Anonymous sale, Sotheby's, New York, October 31, 1989, lot 29.
Anonymous sale, Ader Tajan, Paris, November 13, 1991, lot 49.
Property of a European Collector, sold, Christie's, New York, October 26, 2001, lot 298.
This pair of vases belongs to a small group made in St. Petersburg circa 1801-1805. They are all thought to have been made by the most celebrated of the Russian bronziers Friedrich Bergenfeldt after the design executed in 1801 by Andrei Voronikhin (illustrated, A. Kuchumov, Russian Decorative Art in the Collections of the Pavlovsk Palace Museum, 1981, p. 323). the present vase, however, is the only example which records Bergenfeldt's signature.
Andrei Voronikhin (1759-1814)
Voronikhin was born into a family of serfs working on the estates of Count Stroganoff. He trained in painting in the workshop of Gabriel Yushkova, where he drew the attention of the Count who sent him to train in Moscow. Voronikhin was liberated in 1785 and for the next several years studied in France and in Switzerland. Count Stroganoff was one of Voronikhin’s most important patrons; he commissioned the former serf to finish the interiors of the Stroganoff Palace on the Nevskky Prospect, as well as other Stroganov residences. He also built the Kazan Cathedral and worked with Brenna at Pavlovsk.
Friedrich Bergenfeldt (1768-1822)
Bergenfeld was born in Westphalia and like many other German craftsmen, he moved to Russia in the 1790s. He worked in the workshop of the bronzier Yan Aoustin, and also with Charles Dreyer, followed by a period of time spent in Paris. Returning to Russia in 1801 he established his own workshop on the Fontanka Embankment. His advertisement in the local newspaper announced the sale of all manner of “bronze ornaments such as vases, candelabra, casolettes, girandoles, chandeliers, veilleuses etc. in the antique taste and of a quality equal to that of French bronzes."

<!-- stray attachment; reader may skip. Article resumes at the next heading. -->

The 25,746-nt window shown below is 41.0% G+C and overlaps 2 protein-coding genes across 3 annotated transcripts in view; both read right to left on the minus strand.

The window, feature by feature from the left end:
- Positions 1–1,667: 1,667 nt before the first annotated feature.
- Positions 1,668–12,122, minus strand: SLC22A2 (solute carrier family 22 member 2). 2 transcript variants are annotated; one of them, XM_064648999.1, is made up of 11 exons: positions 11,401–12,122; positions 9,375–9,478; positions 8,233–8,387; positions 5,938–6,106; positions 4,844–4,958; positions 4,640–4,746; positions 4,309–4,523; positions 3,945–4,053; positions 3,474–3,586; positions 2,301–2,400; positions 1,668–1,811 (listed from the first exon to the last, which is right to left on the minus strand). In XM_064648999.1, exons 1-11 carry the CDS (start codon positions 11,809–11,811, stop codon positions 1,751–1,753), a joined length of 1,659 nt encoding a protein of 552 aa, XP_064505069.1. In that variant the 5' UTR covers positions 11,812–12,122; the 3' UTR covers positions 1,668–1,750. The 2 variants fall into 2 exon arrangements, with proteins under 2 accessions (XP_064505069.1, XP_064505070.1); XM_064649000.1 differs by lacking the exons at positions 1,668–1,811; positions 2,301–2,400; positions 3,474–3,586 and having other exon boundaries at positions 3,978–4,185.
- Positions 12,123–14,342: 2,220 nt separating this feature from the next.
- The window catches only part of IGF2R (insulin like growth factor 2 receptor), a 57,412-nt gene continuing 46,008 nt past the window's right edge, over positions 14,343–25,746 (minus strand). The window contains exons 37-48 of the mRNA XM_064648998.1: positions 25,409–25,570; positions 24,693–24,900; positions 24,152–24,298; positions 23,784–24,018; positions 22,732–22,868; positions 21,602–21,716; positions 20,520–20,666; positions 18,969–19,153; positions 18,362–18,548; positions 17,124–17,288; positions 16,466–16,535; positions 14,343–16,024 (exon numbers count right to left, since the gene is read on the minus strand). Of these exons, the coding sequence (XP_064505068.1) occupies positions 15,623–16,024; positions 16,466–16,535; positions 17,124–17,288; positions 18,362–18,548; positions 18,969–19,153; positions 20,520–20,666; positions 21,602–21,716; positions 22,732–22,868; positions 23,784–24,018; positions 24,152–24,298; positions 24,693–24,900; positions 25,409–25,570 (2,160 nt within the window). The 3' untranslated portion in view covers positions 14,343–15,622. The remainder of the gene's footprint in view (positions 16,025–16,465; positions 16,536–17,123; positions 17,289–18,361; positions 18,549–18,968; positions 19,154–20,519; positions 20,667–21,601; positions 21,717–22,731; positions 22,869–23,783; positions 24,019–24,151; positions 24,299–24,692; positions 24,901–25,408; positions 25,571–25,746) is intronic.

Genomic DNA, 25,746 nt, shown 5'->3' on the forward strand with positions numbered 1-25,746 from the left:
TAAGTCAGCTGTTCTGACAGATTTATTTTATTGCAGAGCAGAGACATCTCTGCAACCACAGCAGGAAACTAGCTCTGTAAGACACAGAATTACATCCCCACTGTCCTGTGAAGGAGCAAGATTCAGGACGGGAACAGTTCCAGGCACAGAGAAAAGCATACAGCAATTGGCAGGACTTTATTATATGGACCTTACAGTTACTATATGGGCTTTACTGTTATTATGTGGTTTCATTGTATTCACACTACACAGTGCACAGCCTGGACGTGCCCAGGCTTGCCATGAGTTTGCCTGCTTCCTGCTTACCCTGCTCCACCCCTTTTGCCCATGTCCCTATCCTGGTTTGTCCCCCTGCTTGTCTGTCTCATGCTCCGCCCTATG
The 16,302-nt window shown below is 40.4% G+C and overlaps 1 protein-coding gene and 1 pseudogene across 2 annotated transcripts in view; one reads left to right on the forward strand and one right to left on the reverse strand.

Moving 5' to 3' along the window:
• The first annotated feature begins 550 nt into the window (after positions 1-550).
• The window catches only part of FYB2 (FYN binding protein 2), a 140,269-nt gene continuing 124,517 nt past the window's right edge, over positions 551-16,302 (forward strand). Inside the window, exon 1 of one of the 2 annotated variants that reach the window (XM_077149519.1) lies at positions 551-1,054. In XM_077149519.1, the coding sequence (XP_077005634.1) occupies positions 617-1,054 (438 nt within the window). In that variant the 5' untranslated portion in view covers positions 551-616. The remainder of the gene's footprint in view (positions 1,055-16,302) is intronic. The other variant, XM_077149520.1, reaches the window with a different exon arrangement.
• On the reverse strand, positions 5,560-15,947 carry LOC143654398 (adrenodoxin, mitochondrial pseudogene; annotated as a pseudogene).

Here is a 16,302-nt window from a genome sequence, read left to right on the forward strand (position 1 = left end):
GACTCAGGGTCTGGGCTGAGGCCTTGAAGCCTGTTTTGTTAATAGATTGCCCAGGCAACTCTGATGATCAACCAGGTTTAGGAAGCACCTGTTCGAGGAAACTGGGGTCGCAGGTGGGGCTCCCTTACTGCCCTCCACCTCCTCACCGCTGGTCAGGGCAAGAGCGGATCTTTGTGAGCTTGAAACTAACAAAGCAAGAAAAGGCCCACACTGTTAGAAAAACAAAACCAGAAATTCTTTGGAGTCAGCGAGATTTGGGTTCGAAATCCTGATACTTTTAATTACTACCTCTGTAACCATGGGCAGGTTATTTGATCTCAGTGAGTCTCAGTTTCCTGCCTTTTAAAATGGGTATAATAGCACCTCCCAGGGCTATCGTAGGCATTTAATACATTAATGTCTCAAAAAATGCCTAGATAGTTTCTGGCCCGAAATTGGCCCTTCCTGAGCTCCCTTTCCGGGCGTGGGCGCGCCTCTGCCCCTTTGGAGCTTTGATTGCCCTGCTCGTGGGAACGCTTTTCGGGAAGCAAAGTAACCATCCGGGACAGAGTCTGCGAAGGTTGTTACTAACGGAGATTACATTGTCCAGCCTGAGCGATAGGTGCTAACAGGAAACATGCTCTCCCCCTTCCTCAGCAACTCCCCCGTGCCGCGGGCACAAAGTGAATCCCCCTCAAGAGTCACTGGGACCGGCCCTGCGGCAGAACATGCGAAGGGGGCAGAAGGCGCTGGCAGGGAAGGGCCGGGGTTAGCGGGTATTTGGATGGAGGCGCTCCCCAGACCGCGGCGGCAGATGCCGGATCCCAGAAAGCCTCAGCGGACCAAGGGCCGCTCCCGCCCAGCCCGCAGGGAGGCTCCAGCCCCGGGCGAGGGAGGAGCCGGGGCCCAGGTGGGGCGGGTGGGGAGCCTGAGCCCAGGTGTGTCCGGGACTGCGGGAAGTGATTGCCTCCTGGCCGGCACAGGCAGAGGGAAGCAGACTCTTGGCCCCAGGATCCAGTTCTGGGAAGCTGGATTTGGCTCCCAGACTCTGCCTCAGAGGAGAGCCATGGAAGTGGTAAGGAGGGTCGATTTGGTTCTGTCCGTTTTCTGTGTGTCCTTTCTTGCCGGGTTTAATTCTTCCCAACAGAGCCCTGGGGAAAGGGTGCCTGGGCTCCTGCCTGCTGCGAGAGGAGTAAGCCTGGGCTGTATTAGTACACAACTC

Both Voronikhin and Bergenfeldt appear to have been influenced by the work of the Paris bronzier Claude Galle. The Voronikhin design closely resembles a vase made by Galle for Schloss Ludwigsburg in 1800 (reproduced, Ottomeyer & Proschel, Vergoldete Bronzen, Vol. I, Munich, 1986, p. 365, fig. 5.12.11).
A pair of comparable vases is with Ariane Dandois, Paris, illustrated, Ariane Dandois, L'Empire à travers l'Europe, Paris, 2000, catalogue number 22. This pair is of more cylindrical form and is flanked by a pair of mermaids clearly derived from the figures on the Voronikhin drawing; it is fitted with identical mounts of Neptune and Amphitrite but lacks the "grotto" on the base. Another pair formerly in the collections of the Counts Bobrinski is illustrated, I. Sychev, "Friedrich Bergenfeldt, an Unknown Russian Bronzier," Russian Jeweler, No.1, 1998, p. 31 (Dandois, p.cit.). A further pair is in the Palazzo Pitti, Florence, illustrated, M. Chiarini & S. Padovani, Gli Appartamenti Reali di Palazzi Pitti, Florence, 1993, p. 229, fig. II.36. This pair, like the Dandois examples, is fitted with mermaids at each side, mounts depicting Neptune and Amphitrite and with the "grotto" scene found on the present vase.
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